By Declan Purcell
For some time now, Poland’s LGBT+ community have been suffering: with discrimination and hate crime rampant, and without any legal protection, attacks on Pride marches, political witchhunts and the practice of conversion therapy have become commonplace. But as the world finds itself wrapped up in the fight against COVID-19, queer people in Poland find themselves in one they are bound to lose.
A vote in August 2019, albeit mostly symbolic, saw large swathes of the country declare themselves as so-called “LGBT+ ‘ideology-free’ zones”. Accounting for around a third of the country, these regions emerged largely as a response to the support of LGBT+ rights by liberal Warsaw mayor Rafał Trzaskowski, who sought to integrate LGBT+ issues into Warsaw school curricula. However, following his signature of the Karta Rodzin, or Family Card, incumbent president Andrezj Duda has declared the entirety of Poland an “LGBT+-free zone”. In a move designed to galvanize and mobilize Poland’s conservative electorate ahead of the general election, Duda has since branded LGBT+ people as “enemies of the state”, stating that the propagation of “LGBT ‘ideology’” was “worse than communism”.
But it doesn’t end there: when questioned on live TV, Duda’s campaign manager told viewers: “I don’t want to listen to this idiocy about some ‘human rights’ or equality. These people [LGBT+] are not equal to ‘normal people’”. Similar organizations, such as Młodzież Wszechopolska (All-Polish Youth), have been seen arriving in protective clothing to “disinfect the streets after LGBT+ people”, where a Pride march had taken place, believing lesbian, gay, bi and trans individuals to be “poisonous and impure”. Kraków’s Archbishop Marek Jędraszewski, went as far as to label “LGBT+ ‘ideology’” a “rainbow plague” which looks to “undermine the institution of marriage and the family”.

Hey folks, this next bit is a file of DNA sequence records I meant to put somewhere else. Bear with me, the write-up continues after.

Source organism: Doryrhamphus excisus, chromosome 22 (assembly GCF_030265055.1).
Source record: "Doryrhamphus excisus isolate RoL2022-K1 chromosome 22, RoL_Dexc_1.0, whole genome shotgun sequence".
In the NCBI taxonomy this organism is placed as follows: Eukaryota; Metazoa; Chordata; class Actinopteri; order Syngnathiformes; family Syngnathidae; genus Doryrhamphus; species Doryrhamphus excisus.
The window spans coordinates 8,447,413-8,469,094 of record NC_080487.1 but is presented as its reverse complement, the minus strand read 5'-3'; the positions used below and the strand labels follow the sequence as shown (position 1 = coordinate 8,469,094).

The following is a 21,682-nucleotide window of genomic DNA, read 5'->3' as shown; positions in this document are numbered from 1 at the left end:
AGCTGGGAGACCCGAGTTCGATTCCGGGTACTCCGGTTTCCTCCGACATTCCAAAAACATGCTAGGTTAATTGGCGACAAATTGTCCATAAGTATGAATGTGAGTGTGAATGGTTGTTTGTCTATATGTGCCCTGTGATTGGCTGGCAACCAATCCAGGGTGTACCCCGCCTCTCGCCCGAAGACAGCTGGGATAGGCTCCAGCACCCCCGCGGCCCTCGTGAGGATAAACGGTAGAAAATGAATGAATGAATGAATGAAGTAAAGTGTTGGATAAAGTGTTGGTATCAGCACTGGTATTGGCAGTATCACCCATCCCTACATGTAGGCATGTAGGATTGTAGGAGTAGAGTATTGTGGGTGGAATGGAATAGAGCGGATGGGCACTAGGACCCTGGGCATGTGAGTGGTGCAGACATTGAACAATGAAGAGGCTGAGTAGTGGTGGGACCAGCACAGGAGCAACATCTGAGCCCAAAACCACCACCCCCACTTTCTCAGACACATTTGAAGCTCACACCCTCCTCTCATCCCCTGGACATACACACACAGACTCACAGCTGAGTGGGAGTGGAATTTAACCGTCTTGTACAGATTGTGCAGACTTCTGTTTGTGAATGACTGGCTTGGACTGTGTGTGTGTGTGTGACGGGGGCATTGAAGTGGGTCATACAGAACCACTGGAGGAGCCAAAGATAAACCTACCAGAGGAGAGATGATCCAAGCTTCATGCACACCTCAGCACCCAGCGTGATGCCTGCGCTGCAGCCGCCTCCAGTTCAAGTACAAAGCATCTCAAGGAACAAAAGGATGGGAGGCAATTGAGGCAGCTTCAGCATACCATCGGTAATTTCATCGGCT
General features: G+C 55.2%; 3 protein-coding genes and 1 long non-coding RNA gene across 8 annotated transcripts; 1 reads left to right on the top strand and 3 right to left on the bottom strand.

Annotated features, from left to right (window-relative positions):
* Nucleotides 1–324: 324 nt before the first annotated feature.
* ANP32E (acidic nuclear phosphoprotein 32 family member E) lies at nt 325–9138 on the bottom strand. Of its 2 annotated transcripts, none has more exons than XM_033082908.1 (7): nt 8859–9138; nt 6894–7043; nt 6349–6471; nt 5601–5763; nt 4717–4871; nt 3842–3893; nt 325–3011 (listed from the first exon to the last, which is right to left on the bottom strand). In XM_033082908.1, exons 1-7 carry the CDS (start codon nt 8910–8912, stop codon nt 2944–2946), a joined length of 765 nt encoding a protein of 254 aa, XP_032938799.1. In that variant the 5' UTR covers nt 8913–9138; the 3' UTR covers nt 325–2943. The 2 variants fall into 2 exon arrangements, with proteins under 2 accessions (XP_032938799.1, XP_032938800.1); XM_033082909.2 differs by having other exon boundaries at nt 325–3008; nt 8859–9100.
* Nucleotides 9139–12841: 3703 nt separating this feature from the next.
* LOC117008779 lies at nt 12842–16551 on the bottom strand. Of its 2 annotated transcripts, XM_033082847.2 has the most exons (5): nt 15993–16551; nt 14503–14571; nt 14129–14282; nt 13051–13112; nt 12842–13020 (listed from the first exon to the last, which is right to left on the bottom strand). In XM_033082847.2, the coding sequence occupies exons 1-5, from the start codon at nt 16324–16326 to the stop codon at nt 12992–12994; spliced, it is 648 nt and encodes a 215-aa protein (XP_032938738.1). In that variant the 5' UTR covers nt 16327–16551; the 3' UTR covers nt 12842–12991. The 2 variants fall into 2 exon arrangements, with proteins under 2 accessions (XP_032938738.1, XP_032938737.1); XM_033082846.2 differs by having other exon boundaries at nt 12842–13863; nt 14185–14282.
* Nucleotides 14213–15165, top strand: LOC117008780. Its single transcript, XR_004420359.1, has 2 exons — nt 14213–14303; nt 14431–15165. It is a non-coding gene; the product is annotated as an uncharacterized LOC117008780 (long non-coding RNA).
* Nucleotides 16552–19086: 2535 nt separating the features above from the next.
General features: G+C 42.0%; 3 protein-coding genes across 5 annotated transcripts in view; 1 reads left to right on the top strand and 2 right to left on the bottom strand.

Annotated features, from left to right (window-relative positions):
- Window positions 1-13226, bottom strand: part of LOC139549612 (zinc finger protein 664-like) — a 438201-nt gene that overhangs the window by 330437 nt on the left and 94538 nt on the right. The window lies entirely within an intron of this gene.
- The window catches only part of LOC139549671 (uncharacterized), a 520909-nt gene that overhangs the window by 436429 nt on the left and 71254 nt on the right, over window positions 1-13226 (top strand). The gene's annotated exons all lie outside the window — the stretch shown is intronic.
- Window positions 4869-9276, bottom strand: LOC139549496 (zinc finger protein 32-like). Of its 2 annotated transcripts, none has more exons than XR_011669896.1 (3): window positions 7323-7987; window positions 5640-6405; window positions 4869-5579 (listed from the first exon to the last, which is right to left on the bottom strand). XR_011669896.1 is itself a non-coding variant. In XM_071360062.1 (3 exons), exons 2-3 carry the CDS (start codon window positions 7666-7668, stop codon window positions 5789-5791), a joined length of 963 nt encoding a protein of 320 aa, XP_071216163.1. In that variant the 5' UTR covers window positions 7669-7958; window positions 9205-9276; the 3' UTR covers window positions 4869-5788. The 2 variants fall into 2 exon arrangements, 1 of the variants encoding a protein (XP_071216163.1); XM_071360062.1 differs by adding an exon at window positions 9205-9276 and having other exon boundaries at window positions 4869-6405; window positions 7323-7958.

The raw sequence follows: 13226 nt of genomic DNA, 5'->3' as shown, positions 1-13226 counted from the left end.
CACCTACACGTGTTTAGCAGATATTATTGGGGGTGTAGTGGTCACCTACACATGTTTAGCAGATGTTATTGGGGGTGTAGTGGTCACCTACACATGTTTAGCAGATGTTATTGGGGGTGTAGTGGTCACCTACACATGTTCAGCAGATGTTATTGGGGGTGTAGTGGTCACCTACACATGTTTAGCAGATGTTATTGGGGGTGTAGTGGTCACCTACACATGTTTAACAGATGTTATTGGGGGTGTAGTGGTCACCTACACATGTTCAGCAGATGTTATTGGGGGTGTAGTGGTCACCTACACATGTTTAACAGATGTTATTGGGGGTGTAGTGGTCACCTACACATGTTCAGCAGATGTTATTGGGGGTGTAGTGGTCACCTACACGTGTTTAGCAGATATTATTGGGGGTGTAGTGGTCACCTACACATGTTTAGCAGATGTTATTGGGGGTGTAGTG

Accused of democratic backsliding, Duda, as an independent candidate closely affiliated with the Christian right-wing populist party PiS (Law and Justice), is strongly opposed to gay marriage or adoption by gay couples. In response to the Warsaw mayor’s declaration, PiS party leader Jarosław Kaczyński condemned LGBT+ rights as a dangerous, “imported”’ ideology which undermines traditional Christian values. In truth, some argue that the extension of rights and protections to LGBT+ people would erode the Catholic Church’s influence which, by extension, would weaken the sway of right-wing ideology.
Similarly to many other countries across the world, the debate surrounding LGBT+ people in Poland is often framed by the right as an issue of “free-speech”; in reality, the dehumanisation and stigmatisation of LGBT+ people highlights one of the recurring tropes of far-right populist parties – scapegoating. During the 2015 parliamentary elections, much of the political debate used by Duda and PiS pedalled strong anti-immigration rhetoric.
At the time, the “threat” of immigration, fuelled particularly by incessant media coverage and scathing political commentary surrounding the European migrant crisis, was at the forefront of public consciousness; five years later, immigration in Poland has dropped sharply, and ahead of this year’s elections, Duda and PiS found themselves in need of a scapegoat, novel yet provocative enough to guarantee a public reaction. In short, Poland’s conservative masses have capitalised on Trzaskowski’s actions to bolster support and assert political legitimacy – ultimately to the detriment of queer people.
Right-wing populism thrives off of the emotional, the antagonistic, the reactionary; the construction and positioning of threats to mobilize a typically rural or traditional demographic is key in ensuring electoral success. Here, right-wing demagogues assert themselves as virtuous, the one true representative of the people; this rather fragile dogma is, of course, inherently traditional, conservative and nationalist. In this way, Duda and PiS have weaponised the LGBT+ community as a way of evoking nationalist sentiment and consolidating his political influence.